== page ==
Vuong's closeness test
In statistics, the Vuong closeness test is a likelihood-ratio-based test for model selection using the Kullback–Leibler information criterion. This statistic makes probabilistic statements about two models. They can be nested, strictly non-nested or partially non-nested (also called overlapping). The statistic tests the null hypothesis that the two models are equally close to the true data generating process, against the alternative that one model is closer. It cannot make any decision whether the "closer" model is the true model.
With strictly non-nested models and iid exogenous variables, model 1 (2) is preferred with significance level α, if the z statistic
exceeds the positive (falls below the negative) (1 − α)-quantile of the standard normal distribution. Here K1 and K2 are the numbers of parameters in models 1 and 2 respectively.
The numerator is the difference between the maximum likelihoods of the two models, corrected for the number of coefficients analogous to the BIC, the term in the denominator of the expression for Z, , is defined by setting equal to either the mean of the squares of the pointwise log-likelihood ratios , or to the sample variance of these values, where
For nested or partially non-nested (overlapping) models the statistic
has to be compared to critical values from a weighted sum of chi squared distributions. This can be approximated by a gamma distribution:
is a vector of eigenvalues of a matrix of conditional expectations. The computation is quite difficult, so that in the overlapping and nested case many authors[who?] only derive statements from a subjective evaluation of the Z statistic (is it subjectively "big enough" to accept my hypothesis?).
Improper use for zero-inflated models
Vuong's test for non-nested models has been used in model selection to compare a zero-inflated count model to its non-zero-inflated counterpart (e.g., zero-inflated Poisson model versus ordinary Poisson model). Wilson (2015) argues that such use of Vuong's test is invalid as a non-zero-inflated model is neither strictly non-nested nor partially non-nested in its zero-inflated counterpart. The core of the misunderstanding appears to be the terminology, which offers itself to being incorrectly understood to imply that all pairs of non-nested models are either strictly non-nested or partially non-nested (aka overlapping). Crucially, the definitions of strictly non-nested and partially non-nested in Vuong (1989) do not unite to mean "all pairs of models that are not nested". In other words, there are non-nested models that are neither strictly non-nested nor partially non-nested. The zero-inflated Poisson model and its non-zero-inflated counterpart are an example of such a pair of non-nested models. Consequently, Vuong's test is not a valid test for discriminating between them.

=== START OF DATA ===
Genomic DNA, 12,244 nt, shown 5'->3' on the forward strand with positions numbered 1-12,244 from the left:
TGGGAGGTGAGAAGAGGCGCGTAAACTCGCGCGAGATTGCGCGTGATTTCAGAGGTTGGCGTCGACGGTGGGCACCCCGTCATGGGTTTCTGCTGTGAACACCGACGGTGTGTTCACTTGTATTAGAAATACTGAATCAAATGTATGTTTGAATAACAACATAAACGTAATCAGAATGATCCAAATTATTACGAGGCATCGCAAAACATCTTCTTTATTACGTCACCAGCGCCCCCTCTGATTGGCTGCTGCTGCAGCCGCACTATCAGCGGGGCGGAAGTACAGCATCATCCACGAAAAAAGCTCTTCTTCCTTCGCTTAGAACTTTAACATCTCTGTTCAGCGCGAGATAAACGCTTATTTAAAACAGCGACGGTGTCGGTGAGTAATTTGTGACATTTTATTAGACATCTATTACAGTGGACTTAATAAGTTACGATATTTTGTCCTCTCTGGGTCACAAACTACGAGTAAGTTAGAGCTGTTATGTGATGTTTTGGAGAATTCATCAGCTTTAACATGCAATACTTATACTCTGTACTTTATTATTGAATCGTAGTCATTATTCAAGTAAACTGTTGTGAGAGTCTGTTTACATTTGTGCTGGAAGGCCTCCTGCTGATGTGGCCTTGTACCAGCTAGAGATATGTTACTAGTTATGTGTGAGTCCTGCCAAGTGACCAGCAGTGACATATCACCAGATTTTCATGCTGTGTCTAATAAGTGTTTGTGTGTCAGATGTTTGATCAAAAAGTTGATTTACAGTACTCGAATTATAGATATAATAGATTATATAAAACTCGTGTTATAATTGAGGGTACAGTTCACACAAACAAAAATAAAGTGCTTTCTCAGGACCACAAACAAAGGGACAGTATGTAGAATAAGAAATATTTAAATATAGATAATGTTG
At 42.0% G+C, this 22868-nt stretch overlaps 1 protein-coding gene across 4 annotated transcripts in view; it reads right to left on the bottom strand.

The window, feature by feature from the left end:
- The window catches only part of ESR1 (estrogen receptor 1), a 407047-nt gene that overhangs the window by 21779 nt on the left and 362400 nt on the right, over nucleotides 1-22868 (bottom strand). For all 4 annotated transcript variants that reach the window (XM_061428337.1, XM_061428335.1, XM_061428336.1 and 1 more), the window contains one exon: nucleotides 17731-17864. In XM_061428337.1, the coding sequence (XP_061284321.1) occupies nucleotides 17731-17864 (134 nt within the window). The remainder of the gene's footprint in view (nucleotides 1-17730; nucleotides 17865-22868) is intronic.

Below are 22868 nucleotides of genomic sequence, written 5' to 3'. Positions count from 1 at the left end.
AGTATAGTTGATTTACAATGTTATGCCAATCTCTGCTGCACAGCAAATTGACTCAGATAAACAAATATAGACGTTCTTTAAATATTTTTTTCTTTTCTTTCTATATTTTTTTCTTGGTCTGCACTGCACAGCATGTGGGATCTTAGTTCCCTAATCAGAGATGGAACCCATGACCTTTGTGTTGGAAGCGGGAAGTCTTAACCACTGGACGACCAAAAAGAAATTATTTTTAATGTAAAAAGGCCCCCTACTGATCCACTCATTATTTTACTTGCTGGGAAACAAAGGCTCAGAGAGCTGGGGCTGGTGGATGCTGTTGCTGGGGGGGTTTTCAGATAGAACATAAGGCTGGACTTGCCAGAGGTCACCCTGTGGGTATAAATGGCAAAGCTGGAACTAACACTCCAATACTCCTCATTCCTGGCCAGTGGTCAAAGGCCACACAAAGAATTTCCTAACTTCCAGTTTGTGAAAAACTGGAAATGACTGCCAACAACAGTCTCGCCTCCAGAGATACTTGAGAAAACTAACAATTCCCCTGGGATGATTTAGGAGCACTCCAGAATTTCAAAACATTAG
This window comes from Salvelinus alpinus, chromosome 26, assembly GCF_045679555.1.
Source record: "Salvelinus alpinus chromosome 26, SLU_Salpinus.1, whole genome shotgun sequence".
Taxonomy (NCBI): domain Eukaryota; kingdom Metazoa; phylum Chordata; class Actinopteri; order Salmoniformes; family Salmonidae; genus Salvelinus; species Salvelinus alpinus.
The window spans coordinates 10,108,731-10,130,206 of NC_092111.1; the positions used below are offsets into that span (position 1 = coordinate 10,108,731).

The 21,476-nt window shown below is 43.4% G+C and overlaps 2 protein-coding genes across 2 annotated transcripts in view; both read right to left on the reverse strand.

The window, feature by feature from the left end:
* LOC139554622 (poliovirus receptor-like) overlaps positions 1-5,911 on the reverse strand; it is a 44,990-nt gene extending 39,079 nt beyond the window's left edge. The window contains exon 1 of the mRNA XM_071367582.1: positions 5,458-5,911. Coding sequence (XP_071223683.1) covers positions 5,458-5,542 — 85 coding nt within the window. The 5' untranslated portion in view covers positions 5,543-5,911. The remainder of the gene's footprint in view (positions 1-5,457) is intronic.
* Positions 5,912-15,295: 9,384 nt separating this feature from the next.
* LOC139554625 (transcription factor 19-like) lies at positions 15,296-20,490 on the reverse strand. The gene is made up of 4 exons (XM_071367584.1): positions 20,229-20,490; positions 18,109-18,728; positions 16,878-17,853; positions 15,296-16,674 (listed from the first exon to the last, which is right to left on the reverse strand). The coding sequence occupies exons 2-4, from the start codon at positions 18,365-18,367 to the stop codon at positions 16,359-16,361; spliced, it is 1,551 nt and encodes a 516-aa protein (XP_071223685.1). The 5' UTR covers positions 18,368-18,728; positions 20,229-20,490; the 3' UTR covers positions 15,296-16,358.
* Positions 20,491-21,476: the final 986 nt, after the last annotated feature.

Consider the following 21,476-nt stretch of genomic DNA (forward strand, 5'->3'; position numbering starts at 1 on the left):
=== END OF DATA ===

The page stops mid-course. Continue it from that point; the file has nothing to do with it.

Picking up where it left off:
Example of strictly and partially non-nested models
Vuong (1989) gives two examples of strictly non-nested models:
- A pair of standard linear regression models with different distributional assumptions on the distribution of error terms (e.g., normally distributed and logistically distributed).
- A pair of standard linear regression models with the same distributional assumptions on the distribution of error terms but different functional forms such as and , where and is a non-degenerate real random vector.
Vuong (1989) also gives an intuitive example of partially non-nested (aka overlapping) models:
- A pair of standard linear regression models with some common explanatory variables and neither model nested in the other.
- Vuong, Quang H. (1989). "Likelihood Ratio Tests for Model Selection and non-nested Hypotheses" (PDF). Econometrica. 57 (2): 307–333. doi:10.2307/1912557. JSTOR 1912557.
- Genius, Margarita; Strazzera, Elisabetta (2002). "A note about model selection and tests for non-nested contingent valuation models". Economics Letters. 74 (3): 363–370. doi:10.1016/S0165-1765(01)00566-3.
- Wilson, Paul (2015). "The Misuse of The Vuong Test For Non-Nested Models to Test for Zero-Inflation". Economics Letters. 127 (2): 151–153. doi:10.1016/j.econlet.2014.12.029. hdl:2436/621118.